Additionally, you have two single player modes, and the first one, Adventure, doesn’t even need to be done alone. You can grab a couple friends and go through the different posters and the immense 140 levels that come baked into the initial mode. I recommend doing this when you get a chance: it might be a huge task to undertake, but a.) it can go really fast and b.) you can unlock some great extra characters and secrets by playing it through. The levels, while somewhat challenging, aren’t anything that you need to stress about and, honestly, can be banged out in an afternoon. Just get a six pack of Pitch Black and some dedicated friends and it’ll be easy.

The second mode, Bowhemoth, is a different thing entirely. You get swallowed by a giant monster, you have no save points or continues, and each and every second is pure hell. These shifting landscapes and murderous moments are meant to frustrate you into screaming and giving up, which I can attest I did several times. If you’re fortuitous enough to grin and bear it and actually go through things slow, you’ll find it’s not so bad: there are patterns and practices to follow, and, after you die a couple times, you learn what the game expects of you. Additionally, there are even more characters to unlock here, and I love unlocking guest stars from other indie games to come and play. You get Shantae and Sash (from Freedom Planet) right from the beginning, and being able to play as Shovel Knight, Rusty or Commander Video will always bring a smile to my face. So if your friends go home for the night and you wanna up your skills, don’t just play empty matches against yourself: challenge the Bowhemoth!

At the time of this writing, the game hasn’t yet “gone live,” so I’m not sure exactly the full scope of the online arena, but the theory is nine players can get in on things all at once. Additionally, sadly, I don’t believe Runbow is yet cross platform, which is a bit of a shame. I understand why, but Runbow, at this point, has players on nearly every console and even a couple handhelds. This is a game that seems universal enough to enjoy anywhere, but I understand that players aren’t totally down with double dipping on games, especially if they’ve put a ton of time and effort into unlocking all the extra characters and secrets and such. However, the devs haven’t totally closed the door on the concept, and I’m sure they’d at least love the other consoles to come out and play, so fingers crossed for Switch owners to be able to run with everyone else.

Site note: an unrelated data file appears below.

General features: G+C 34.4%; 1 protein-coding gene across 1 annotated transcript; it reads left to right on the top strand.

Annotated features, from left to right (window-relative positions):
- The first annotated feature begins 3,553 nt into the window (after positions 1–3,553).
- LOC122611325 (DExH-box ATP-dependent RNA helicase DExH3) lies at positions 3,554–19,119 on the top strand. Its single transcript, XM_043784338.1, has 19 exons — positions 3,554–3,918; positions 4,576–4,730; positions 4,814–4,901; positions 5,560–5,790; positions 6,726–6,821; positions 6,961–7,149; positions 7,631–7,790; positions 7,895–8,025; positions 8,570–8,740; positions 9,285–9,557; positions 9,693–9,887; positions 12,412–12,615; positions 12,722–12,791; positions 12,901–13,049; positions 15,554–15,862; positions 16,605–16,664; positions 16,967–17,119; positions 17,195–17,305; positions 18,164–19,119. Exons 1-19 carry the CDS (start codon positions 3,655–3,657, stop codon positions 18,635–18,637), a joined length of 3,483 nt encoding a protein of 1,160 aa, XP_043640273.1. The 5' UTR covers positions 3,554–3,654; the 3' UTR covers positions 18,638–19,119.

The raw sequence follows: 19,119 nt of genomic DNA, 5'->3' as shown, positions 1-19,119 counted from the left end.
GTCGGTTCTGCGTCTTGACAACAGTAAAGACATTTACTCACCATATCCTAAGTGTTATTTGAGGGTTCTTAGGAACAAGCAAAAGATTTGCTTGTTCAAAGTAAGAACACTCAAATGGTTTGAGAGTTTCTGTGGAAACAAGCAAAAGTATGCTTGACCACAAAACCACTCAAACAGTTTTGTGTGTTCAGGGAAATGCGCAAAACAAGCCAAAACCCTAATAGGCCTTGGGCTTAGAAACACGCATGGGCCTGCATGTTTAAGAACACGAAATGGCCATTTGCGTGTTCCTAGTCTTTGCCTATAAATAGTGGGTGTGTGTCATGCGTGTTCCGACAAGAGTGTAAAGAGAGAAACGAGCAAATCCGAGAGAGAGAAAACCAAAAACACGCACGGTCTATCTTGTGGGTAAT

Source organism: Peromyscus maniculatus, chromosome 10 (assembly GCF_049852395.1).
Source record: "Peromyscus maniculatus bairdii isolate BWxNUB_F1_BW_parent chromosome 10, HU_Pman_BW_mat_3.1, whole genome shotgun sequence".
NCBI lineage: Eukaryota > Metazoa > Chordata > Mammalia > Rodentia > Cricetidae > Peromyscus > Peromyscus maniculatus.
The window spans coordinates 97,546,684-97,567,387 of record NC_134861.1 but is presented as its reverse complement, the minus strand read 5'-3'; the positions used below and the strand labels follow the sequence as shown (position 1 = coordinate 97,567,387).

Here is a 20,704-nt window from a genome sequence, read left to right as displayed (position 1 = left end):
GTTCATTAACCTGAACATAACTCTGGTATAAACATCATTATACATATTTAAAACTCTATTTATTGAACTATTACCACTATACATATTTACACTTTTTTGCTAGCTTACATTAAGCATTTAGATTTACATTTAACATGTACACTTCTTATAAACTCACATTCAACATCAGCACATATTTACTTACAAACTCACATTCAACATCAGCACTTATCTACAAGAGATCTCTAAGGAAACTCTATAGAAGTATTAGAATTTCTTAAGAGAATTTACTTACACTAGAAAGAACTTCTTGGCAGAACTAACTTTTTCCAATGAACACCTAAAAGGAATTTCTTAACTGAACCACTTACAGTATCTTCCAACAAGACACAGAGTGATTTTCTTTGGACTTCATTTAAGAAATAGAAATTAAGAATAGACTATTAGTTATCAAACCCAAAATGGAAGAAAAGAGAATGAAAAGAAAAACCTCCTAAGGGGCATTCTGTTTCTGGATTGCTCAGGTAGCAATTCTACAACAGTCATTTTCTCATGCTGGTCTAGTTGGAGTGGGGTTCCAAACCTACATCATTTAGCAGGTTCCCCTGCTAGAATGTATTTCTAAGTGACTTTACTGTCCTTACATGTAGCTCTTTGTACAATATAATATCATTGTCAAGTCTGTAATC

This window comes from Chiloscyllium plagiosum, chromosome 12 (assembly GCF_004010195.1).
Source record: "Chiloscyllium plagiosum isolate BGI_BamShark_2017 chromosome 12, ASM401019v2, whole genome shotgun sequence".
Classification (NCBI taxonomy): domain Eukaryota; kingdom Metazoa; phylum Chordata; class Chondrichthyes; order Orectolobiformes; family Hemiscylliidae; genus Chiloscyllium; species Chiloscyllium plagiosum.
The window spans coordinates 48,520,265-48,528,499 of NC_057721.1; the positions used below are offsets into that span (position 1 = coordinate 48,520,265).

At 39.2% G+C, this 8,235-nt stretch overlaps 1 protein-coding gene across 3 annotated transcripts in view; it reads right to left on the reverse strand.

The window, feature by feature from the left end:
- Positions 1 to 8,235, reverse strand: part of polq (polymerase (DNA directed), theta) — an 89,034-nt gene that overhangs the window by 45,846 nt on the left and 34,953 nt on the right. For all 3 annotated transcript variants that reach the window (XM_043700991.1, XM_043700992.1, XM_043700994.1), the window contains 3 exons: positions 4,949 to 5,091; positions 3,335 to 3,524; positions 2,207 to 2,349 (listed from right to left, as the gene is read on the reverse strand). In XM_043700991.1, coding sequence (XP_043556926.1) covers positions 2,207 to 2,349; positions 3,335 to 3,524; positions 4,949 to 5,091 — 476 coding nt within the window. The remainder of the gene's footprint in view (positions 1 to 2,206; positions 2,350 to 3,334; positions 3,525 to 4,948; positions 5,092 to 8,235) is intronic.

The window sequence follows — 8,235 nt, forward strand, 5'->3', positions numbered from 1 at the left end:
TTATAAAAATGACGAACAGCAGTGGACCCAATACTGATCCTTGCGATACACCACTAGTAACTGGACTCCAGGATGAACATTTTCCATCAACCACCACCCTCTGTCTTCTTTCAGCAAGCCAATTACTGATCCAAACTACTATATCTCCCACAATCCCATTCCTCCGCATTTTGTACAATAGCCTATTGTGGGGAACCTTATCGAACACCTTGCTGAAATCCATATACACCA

But even if this doesn’t come to pass, Runbow is still one of the best incarnations of a fun, simple party game that then gets amped up way past eleven with havoc, colorful mayhem and an experience that works in groups or online (I”ve had the pleasure of playing on the WiiU). The Switch has already proven itself to be a successful environment for multiplayer games, and the possibility of this being portable in a way the 3DS port couldn’t touch is even sweeter. It’s got a lot of heart, tons of replay, and some decent DLC if you don’t buy the physical deluxe version (which I totally recommend doing). In short, Runbow is the epitome of what a Nindie is, and I’m glad that 13AMGames keeps bringing their great titles back around to the Switch.

REVIEW CODE: A complimentary Nintendo Switch code was provided to Bonus Stage for this review. Please send all review code enquiries to editor@bonusstage.co.uk.